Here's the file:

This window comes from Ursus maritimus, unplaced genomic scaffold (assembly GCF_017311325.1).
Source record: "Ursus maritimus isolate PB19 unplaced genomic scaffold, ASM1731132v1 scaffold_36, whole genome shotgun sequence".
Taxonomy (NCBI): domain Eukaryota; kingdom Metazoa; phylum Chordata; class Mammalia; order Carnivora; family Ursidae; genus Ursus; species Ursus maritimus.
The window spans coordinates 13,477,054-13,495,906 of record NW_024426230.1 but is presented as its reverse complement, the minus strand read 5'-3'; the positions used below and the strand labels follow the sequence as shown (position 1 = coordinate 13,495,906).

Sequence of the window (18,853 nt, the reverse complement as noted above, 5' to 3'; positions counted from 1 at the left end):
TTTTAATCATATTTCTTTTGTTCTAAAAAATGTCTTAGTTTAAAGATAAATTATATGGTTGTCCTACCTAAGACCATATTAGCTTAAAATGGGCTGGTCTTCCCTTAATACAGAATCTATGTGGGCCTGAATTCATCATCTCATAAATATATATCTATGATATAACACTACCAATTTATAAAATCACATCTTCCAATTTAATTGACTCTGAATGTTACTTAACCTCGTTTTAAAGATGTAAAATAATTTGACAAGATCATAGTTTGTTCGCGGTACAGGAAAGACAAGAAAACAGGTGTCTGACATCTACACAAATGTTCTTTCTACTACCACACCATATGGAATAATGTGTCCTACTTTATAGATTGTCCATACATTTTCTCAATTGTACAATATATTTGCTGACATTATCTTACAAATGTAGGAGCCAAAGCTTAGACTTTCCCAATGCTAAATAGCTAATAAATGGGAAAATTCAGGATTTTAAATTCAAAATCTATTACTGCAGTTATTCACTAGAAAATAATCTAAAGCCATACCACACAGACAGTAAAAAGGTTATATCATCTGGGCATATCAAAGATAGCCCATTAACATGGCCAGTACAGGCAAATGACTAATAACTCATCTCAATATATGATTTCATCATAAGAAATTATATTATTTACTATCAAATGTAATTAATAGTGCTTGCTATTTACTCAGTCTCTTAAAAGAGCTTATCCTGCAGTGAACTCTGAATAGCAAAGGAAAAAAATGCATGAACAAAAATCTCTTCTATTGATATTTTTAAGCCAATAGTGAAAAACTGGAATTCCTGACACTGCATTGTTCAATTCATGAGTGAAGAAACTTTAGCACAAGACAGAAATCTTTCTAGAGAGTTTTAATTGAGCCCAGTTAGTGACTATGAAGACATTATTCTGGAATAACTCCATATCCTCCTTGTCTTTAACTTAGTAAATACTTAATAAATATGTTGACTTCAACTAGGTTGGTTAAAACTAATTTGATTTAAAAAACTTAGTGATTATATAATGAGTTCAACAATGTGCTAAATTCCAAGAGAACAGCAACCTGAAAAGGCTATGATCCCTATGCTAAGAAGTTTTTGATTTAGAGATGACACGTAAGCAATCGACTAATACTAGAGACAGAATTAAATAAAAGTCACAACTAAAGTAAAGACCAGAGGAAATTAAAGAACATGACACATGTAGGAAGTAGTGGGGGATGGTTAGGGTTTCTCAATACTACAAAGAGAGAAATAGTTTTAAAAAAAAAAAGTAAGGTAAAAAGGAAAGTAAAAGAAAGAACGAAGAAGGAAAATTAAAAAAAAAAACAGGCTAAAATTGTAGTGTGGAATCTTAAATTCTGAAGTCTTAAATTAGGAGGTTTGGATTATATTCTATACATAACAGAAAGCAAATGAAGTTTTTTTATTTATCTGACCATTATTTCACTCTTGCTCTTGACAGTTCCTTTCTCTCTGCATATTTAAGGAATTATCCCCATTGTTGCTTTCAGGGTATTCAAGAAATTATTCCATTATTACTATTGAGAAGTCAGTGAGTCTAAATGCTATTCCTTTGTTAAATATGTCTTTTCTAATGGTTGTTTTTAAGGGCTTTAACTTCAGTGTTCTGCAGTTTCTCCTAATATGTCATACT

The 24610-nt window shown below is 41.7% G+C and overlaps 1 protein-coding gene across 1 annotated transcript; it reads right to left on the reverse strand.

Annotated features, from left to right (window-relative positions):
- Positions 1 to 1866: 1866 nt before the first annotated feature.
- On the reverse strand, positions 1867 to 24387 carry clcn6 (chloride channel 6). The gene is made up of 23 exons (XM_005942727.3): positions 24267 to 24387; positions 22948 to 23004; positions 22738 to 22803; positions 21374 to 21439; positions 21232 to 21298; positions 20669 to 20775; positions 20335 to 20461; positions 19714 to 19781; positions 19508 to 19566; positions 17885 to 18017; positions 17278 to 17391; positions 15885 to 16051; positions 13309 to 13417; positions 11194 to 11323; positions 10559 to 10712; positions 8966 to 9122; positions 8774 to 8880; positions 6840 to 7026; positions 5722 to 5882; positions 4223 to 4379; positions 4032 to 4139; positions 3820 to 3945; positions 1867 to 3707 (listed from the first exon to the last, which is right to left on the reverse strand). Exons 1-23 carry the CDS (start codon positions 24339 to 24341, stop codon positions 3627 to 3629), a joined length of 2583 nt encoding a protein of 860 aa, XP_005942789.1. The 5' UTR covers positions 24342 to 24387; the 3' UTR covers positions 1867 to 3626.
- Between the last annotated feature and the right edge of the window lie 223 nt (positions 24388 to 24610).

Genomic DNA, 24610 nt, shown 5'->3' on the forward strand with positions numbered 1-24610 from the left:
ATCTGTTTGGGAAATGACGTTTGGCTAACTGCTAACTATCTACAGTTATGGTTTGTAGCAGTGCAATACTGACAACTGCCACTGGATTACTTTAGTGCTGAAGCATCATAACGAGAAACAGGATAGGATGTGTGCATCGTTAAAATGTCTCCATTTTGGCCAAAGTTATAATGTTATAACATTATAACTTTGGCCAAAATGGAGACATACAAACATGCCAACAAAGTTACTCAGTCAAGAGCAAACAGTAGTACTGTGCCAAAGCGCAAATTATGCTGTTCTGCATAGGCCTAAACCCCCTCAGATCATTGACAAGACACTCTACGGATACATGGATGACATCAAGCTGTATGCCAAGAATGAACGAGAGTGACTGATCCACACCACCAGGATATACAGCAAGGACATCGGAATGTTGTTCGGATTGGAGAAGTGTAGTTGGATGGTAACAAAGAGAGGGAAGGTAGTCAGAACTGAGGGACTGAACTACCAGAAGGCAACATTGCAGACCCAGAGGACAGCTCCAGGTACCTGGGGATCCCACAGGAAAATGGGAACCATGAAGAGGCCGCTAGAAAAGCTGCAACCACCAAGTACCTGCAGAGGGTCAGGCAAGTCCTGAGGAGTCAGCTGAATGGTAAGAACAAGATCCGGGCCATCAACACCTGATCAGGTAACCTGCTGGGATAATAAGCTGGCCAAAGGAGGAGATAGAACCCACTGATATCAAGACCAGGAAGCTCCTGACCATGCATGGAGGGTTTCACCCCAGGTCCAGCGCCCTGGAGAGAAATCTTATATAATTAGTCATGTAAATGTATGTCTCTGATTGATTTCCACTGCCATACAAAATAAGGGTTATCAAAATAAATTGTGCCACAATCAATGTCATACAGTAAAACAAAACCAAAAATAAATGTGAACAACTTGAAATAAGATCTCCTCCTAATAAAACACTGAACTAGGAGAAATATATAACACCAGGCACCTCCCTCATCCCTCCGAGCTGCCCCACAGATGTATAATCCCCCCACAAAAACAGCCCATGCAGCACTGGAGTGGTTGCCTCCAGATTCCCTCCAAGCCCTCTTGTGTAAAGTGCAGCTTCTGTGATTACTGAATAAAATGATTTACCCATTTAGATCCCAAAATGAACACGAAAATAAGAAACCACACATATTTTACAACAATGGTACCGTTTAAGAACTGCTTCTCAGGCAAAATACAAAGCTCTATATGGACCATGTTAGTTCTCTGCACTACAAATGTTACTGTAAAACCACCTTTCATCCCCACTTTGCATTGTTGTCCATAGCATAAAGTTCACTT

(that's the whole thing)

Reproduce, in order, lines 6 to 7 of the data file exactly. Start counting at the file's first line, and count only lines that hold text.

TTTTAATCATATTTCTTTTGTTCTAAAAAATGTCTTAGTTTAAAGATAAATTATATGGTTGTCCTACCTAAGACCATATTAGCTTAAAATGGGCTGGTCTTCCCTTAATACAGAATCTATGTGGGCCTGAATTCATCATCTCATAAATATATATCTATGATATAACACTACCAATTTATAAAATCACATCTTCCAATTTAATTGACTCTGAATGTTACTTAACCTCGTTTTAAAGATGTAAAATAATTTGACAAGATCATAGTTTGTTCGCGGTACAGGAAAGACAAGAAAACAGGTGTCTGACATCTACACAAATGTTCTTTCTACTACCACACCATATGGAATAATGTGTCCTACTTTATAGATTGTCCATACATTTTCTCAATTGTACAATATATTTGCTGACATTATCTTACAAATGTAGGAGCCAAAGCTTAGACTTTCCCAATGCTAAATAGCTAATAAATGGGAAAATTCAGGATTTTAAATTCAAAATCTATTACTGCAGTTATTCACTAGAAAATAATCTAAAGCCATACCACACAGACAGTAAAAAGGTTATATCATCTGGGCATATCAAAGATAGCCCATTAACATGGCCAGTACAGGCAAATGACTAATAACTCATCTCAATATATGATTTCATCATAAGAAATTATATTATTTACTATCAAATGTAATTAATAGTGCTTGCTATTTACTCAGTCTCTTAAAAGAGCTTATCCTGCAGTGAACTCTGAATAGCAAAGGAAAAAAATGCATGAACAAAAATCTCTTCTATTGATATTTTTAAGCCAATAGTGAAAAACTGGAATTCCTGACACTGCATTGTTCAATTCATGAGTGAAGAAACTTTAGCACAAGACAGAAATCTTTCTAGAGAGTTTTAATTGAGCCCAGTTAGTGACTATGAAGACATTATTCTGGAATAACTCCATATCCTCCTTGTCTTTAACTTAGTAAATACTTAATAAATATGTTGACTTCAACTAGGTTGGTTAAAACTAATTTGATTTAAAAAACTTAGTGATTATATAATGAGTTCAACAATGTGCTAAATTCCAAGAGAACAGCAACCTGAAAAGGCTATGATCCCTATGCTAAGAAGTTTTTGATTTAGAGATGACACGTAAGCAATCGACTAATACTAGAGACAGAATTAAATAAAAGTCACAACTAAAGTAAAGACCAGAGGAAATTAAAGAACATGACACATGTAGGAAGTAGTGGGGGATGGTTAGGGTTTCTCAATACTACAAAGAGAGAAATAGTTTTAAAAAAAAAAAGTAAGGTAAAAAGGAAAGTAAAAGAAAGAACGAAGAAGGAAAATTAAAAAAAAAAACAGGCTAAAATTGTAGTGTGGAATCTTAAATTCTGAAGTCTTAAATTAGGAGGTTTGGATTATATTCTATACATAACAGAAAGCAAATGAAGTTTTTTTATTTATCTGACCATTATTTCACTCTTGCTCTTGACAGTTCCTTTCTCTCTGCATATTTAAGGAATTATCCCCATTGTTGCTTTCAGGGTATTCAAGAAATTATTCCATTATTACTATTGAGAAGTCAGTGAGTCTAAATGCTATTCCTTTGTTAAATATGTCTTTTCTAATGGTTGTTTTTAAGGGCTTTAACTTCAGTGTTCTGCAGTTTCTCCTAATATGTCATACT

The 24610-nt window shown below is 41.7% G+C and overlaps 1 protein-coding gene across 1 annotated transcript; it reads right to left on the reverse strand.